Project Overview: This project leverages recent research into the socio-emotional mechanics of online collaboration and multi-player game development, and the existing social networking structure of BuddyPress, to create an educational game that incorporates bioinformatics and cyberinfrastructure (CI) concepts aimed at high school students. We are interested in the uptake of concepts of cyber problem solving specifically among young underrepresented minorities and women, and the production of conceptual models that will help us to better understand the larger relationships between people, educational games, and infrastructural computational technologies. Collaboration and creative strategies will be encouraged and integrated into the gameplay mechanics.
About the Game: Max Five is a game based around a futuristic crime scene investigation scenario in which players must collaborate in teams and take on the roles of forensics experts, computing experts, and scientists to solve clues and recover data from a top-secret research project that has gone awry. The game integrates bioinformatic concepts with programming hacks, where players can use real code to modify game objects and character behavior. You can track our latest development updates at gamestem.com .
Student & School Partnerships: We are currently in the development phase of the game and are actively building partnerships with Seattle area public schools to involve student designers. If you would like further information about how students can become involved in game design or development, please contact Daniel Perry at dbperry[at]uw.edu.
About the Research Team
The research team for this project includes Professor Cecilia Aragon, Affiliate Professor Suzanne Brainard, Jeanne Chowning, Brian Glanz, Daniel Perry and Dr. Mette Peters.
Cecilia Aragon (PhD, UC Berkeley) is the director of the SCCL and an associate professor in the Department of Human Centered Design & Engineering and the eScience Institute at the University of Washington, with adjunct appointments in Computer Science and Engineering and the Information School. Her current research focuses on computer-supported cooperative work, visualization, and creativity for scientific collaborations, including the socio-technical aspects of CI and the role of socio-emotional content in online communication among technical collaborations.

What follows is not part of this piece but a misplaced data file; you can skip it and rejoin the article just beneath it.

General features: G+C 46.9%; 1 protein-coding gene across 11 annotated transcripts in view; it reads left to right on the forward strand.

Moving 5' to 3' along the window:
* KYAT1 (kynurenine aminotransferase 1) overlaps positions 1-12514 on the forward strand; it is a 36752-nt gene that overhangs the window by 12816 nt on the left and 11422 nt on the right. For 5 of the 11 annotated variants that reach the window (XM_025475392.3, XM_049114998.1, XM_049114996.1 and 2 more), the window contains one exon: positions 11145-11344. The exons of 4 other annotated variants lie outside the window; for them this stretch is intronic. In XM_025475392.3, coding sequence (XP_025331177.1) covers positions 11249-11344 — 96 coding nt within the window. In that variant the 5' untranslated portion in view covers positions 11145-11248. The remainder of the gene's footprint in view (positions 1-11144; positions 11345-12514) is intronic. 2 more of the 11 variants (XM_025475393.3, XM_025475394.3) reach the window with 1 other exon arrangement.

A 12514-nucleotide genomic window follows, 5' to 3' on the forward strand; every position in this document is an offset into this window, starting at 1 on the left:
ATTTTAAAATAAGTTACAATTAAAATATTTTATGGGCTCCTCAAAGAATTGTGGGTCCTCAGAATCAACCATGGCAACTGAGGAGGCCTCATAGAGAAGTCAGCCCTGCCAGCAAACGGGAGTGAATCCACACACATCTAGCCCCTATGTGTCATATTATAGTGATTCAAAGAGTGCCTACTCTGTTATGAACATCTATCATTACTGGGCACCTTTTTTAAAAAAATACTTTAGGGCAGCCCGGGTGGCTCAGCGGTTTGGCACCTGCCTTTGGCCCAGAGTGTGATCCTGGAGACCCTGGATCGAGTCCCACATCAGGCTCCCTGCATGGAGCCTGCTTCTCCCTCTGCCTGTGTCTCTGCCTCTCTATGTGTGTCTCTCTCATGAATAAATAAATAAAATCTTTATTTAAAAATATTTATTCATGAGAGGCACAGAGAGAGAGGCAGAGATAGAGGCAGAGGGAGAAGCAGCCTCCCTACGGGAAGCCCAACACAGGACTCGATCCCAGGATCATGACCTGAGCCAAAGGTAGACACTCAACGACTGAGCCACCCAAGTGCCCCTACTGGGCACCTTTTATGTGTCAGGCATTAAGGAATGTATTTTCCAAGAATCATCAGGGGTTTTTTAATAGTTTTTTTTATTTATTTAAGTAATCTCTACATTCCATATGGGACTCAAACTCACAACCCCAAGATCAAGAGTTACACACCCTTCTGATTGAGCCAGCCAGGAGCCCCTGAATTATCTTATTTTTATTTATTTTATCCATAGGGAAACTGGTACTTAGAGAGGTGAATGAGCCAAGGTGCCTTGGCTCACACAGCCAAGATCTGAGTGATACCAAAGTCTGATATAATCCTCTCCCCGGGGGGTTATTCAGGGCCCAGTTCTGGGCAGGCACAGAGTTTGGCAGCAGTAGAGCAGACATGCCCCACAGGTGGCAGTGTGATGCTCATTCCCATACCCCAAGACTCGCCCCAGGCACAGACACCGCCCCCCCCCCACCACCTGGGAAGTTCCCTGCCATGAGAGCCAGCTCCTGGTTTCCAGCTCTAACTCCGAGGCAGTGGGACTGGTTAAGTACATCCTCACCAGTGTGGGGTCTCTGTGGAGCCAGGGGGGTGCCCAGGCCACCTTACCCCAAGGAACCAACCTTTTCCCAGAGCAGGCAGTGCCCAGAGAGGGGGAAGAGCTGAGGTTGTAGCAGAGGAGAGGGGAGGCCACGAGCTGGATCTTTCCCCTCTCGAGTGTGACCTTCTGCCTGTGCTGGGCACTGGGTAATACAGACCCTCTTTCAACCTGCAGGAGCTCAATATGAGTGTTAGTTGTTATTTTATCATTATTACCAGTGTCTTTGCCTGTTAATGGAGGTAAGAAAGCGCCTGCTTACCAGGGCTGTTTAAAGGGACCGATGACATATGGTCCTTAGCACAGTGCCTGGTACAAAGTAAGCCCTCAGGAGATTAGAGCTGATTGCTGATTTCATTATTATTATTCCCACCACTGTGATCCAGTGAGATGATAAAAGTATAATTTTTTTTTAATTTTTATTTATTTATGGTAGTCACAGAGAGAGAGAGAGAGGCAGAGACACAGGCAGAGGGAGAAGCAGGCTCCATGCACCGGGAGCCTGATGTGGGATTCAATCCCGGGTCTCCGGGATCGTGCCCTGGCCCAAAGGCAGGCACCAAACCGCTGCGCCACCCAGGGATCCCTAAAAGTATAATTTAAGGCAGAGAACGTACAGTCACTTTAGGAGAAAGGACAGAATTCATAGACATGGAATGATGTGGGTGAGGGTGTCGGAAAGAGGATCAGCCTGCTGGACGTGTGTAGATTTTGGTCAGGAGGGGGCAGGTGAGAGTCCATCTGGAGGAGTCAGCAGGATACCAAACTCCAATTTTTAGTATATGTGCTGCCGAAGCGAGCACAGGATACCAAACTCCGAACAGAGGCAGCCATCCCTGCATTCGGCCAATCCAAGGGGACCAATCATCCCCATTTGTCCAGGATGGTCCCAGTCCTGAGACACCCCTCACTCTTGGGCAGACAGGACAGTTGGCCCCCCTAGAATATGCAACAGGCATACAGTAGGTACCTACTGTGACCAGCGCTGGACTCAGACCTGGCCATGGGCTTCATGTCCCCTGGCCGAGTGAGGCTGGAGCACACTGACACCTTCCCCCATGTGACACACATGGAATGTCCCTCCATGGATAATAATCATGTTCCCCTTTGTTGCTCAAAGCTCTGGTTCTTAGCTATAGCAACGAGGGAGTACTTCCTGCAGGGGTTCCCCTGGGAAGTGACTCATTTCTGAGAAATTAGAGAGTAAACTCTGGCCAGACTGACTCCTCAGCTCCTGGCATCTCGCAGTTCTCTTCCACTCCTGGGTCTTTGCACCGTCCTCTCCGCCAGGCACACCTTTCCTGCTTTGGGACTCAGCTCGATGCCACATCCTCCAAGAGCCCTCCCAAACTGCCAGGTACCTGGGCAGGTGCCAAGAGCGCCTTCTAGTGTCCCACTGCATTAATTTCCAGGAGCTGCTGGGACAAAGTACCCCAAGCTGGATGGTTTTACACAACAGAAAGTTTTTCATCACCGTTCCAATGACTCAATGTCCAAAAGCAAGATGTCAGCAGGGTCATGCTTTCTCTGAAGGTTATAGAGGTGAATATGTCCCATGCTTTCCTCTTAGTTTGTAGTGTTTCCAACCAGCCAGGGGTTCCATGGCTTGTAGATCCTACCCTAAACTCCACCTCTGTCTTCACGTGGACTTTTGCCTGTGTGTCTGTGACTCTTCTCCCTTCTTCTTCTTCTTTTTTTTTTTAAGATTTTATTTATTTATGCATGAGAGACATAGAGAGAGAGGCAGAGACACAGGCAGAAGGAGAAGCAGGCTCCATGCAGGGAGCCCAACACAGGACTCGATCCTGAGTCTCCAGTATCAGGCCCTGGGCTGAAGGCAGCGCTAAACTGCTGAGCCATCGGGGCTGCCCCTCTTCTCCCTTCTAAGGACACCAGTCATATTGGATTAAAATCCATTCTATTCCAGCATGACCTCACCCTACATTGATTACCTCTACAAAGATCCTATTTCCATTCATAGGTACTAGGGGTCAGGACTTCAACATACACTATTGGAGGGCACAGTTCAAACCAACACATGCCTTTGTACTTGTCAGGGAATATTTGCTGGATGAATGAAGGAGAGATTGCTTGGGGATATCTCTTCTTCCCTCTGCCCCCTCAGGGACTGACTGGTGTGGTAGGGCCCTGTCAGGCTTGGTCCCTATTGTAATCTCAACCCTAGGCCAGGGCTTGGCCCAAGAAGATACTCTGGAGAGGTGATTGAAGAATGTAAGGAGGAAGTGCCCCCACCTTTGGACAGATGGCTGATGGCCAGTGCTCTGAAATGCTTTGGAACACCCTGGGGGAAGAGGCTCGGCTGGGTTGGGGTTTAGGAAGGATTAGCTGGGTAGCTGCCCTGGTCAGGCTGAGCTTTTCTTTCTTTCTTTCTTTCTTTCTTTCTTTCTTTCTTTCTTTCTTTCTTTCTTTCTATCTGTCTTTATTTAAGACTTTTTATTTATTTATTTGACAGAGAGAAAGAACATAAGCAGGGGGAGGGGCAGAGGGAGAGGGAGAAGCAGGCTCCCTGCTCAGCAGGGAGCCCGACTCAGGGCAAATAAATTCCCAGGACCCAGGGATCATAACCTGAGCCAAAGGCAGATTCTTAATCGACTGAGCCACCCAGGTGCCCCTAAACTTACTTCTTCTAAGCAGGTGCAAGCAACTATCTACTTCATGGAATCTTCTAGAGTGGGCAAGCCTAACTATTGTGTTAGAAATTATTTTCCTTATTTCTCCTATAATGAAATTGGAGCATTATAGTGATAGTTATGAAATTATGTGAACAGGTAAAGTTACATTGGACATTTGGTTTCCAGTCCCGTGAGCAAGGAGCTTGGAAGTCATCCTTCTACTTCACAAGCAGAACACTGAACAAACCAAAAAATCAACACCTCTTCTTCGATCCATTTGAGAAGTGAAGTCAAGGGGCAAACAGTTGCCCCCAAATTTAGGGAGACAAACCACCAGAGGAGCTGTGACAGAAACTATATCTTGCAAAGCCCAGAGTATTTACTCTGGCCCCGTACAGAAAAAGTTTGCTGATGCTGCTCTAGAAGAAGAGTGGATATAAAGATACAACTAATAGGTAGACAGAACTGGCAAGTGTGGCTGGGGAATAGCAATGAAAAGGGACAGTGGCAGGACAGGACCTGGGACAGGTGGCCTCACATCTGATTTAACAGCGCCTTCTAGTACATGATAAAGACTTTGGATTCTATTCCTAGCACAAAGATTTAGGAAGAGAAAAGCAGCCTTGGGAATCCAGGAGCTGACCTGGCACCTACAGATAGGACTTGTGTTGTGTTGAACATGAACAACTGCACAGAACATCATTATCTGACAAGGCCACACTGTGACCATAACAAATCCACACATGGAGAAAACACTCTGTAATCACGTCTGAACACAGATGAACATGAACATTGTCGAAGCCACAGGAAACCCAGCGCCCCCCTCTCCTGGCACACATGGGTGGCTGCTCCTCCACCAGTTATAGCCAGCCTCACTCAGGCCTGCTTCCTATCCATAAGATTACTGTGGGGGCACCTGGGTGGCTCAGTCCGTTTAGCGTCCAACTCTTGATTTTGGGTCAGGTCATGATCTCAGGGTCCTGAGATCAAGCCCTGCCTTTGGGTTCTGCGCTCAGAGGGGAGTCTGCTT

Suzanne Brainard (PhD, Ohio State University) is the Executive Director of the Center for Workforce Development (CWD) at the University of Washington. Brainard is also an Affiliate Professor in both Human Centered Design & Engineering and Women Studies at the University of Washington. CWD will serve as the internal evaluators on this demonstration project. CWD has served as an internal or external evaluator on several NSF-funded projects including LSAMP, STEP, ADVANCE, and a MESA STEP.
Jeanne Chowning is the Director of Education for the Northwest Association for Biomedical Research (NWABR), a non-profit educational organization established in 1988 to promote the public understanding of biomedical research and its ethical conduct. NWABR’s work centers on outreach, including supporting excellence in science teaching, building connections between scientists and students, and strengthening the research community. Chowning leads Bio-ITEST, an NSF science education grant focused on bioinformatics. Chowning earned her BA in Biology from Cornell University and an MS in Biology at the University of Washington.
Brian Glanz is a software engineer at NWABR and expert consultant on BuddyPress. Glanz architected a publishing and social networking platform for science based on WordPress. He will develop software, serve as a technical consultant, and coordinate the social network aspects of the project, bringing his expertise in the BuddyPress platform to the development of the game.
Daniel Perry is a PhD student in Human Centered Design & Engineering at the University of Washington and a researcher in the Scientific Collaboration and Creativity Lab at UW. He has previously worked as a graduate researcher at Lawrence Berkeley National Lab in the Computational Research Division and as a researcher at UC Berkeley’s Center for Next Generation Teaching and Learning. He holds a BA from Brown University and a Master of Information Management & Systems from UC Berkeley.
Mette A. Peters, PhD, has experience from the pharmaceutical industry and academia in the areas of cell and molecular biology, genetics, genomics, and bioinformatics with respect to discovery, commercial development, and education. She was previously the Director of the Technologies and Resources group at the University of Washington. Peters is currently at Sage Bionetworks, a non-profit biomedical research organization with a mission to coordinate and link academic and commercial biomedical researchers through a Commons that represents a new paradigm for genomics intellectual property, researcher cooperation, and contributor-evolved resources.